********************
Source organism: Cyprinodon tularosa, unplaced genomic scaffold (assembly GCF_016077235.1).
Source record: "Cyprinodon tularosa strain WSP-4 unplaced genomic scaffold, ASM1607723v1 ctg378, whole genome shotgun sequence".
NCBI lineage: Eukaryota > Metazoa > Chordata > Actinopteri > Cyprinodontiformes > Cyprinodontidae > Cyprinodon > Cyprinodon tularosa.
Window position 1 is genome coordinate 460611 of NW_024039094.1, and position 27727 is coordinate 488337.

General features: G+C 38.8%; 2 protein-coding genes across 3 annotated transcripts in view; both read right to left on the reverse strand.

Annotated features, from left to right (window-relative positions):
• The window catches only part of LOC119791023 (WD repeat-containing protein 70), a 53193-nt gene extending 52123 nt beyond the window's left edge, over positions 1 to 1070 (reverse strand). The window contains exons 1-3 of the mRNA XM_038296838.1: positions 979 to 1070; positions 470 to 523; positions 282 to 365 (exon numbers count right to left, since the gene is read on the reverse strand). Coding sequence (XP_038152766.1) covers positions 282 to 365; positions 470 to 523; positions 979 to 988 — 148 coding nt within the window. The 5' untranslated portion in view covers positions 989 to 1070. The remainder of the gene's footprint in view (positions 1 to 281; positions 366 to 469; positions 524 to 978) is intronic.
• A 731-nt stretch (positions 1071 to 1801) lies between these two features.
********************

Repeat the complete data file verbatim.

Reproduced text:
Source organism: Cyprinodon tularosa, unplaced genomic scaffold (assembly GCF_016077235.1).
Source record: "Cyprinodon tularosa strain WSP-4 unplaced genomic scaffold, ASM1607723v1 ctg378, whole genome shotgun sequence".
NCBI lineage: Eukaryota > Metazoa > Chordata > Actinopteri > Cyprinodontiformes > Cyprinodontidae > Cyprinodon > Cyprinodon tularosa.
Window position 1 is genome coordinate 460611 of NW_024039094.1, and position 27727 is coordinate 488337.

General features: G+C 38.8%; 2 protein-coding genes across 3 annotated transcripts in view; both read right to left on the reverse strand.

Annotated features, from left to right (window-relative positions):
• The window catches only part of LOC119791023 (WD repeat-containing protein 70), a 53193-nt gene extending 52123 nt beyond the window's left edge, over positions 1 to 1070 (reverse strand). The window contains exons 1-3 of the mRNA XM_038296838.1: positions 979 to 1070; positions 470 to 523; positions 282 to 365 (exon numbers count right to left, since the gene is read on the reverse strand). Coding sequence (XP_038152766.1) covers positions 282 to 365; positions 470 to 523; positions 979 to 988 — 148 coding nt within the window. The 5' untranslated portion in view covers positions 989 to 1070. The remainder of the gene's footprint in view (positions 1 to 281; positions 366 to 469; positions 524 to 978) is intronic.
• A 731-nt stretch (positions 1071 to 1801) lies between these two features.